Tourte’s bows had perfect balance and their response was quick and agile due to a strong concave arch. His bows allowed a greater range in dynamics and projection. They permitted a larger variety of bowing techniques from full cantabile with long drawn out and evenly sustained phases to the latest spiccato techniques such as sautille, saltando and ricochet. Tourte was said to be “the Stradivari of the Bow” which is very high praise when you consider the contribution that Antonio Stradivari made to the construction of the violin.

After Tourte

For the bowmakers (or archetiers) that came after Tourte, ebony became the norm. Francois Lupot improved Tourte’s version by adding a metallic underslide to reinforce the frog’s fragile ebony edges and added stability. A method for attaching the hair that put an end to the conventional mortise, plug and wedge was invented by Jacques LaFleur (1757-1853). Jean-Baptiste Vuillaume utilised an oval ferrule that widened and flattened the ribbon of hair when the violinist increased the pressure. Frogs continued to be decorated with tortoiseshell and ivory during the 19th century and the beginning of the 20th century. Eventually the use of tortoiseshell and ivory was regulated by the Convention on International Trade in Endangered Species. If ivory is now used, it is sourced from fossil ivory.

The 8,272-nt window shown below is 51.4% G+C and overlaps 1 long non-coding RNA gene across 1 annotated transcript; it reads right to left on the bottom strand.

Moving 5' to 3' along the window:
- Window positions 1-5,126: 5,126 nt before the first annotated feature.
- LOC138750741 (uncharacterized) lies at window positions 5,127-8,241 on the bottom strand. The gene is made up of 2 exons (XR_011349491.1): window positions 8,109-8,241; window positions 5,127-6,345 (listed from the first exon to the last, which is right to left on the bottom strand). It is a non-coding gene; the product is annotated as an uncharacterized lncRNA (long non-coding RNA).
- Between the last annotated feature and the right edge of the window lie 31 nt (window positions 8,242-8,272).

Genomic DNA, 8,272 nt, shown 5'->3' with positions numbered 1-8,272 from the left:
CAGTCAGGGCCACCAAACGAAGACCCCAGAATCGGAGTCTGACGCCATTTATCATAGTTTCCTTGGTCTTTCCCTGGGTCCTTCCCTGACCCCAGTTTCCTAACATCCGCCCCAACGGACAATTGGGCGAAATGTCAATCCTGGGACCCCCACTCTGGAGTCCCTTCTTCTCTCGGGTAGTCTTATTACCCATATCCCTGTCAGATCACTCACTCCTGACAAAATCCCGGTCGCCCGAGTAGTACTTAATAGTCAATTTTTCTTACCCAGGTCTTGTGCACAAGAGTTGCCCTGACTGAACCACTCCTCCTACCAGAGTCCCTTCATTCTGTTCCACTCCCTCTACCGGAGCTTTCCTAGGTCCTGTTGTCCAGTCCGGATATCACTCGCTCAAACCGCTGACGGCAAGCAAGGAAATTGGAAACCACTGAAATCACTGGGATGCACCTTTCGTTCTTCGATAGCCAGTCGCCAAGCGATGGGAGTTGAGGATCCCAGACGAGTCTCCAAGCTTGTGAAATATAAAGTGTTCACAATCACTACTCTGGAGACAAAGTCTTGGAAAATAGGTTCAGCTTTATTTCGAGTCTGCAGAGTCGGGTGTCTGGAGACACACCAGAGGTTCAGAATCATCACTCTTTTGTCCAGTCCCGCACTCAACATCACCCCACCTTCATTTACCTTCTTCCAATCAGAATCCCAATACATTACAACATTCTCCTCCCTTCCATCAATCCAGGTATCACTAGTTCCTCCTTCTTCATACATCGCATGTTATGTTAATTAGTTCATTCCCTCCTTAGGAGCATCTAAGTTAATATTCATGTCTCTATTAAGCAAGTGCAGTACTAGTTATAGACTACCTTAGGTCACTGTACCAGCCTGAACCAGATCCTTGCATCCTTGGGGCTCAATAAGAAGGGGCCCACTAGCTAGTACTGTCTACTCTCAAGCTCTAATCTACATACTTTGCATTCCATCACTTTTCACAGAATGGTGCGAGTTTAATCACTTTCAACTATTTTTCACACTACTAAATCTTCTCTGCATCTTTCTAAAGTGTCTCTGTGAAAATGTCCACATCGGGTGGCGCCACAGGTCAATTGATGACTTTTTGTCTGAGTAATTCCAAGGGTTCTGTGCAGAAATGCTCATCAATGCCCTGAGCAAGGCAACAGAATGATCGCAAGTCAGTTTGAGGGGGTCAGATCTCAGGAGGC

The violin bow has changed little since it was perfected by Tourte. Recent developments in bow making have been few apart from the use of composite materials. Fibreglass bows were first seen in the 1960s, and carbon fibre bows began to be manufactured in the 1990’s. Initially these composite bows were cheap student models, however some of the high quality carbon fibre bows are comparable to fine permambuco sticks. Composite bows have become more prevalent in part due to a shortage of good pernambuco. Unfortunately, the expansion of agriculture has encroached on the places in Brazil where caesalpina echinata is grown.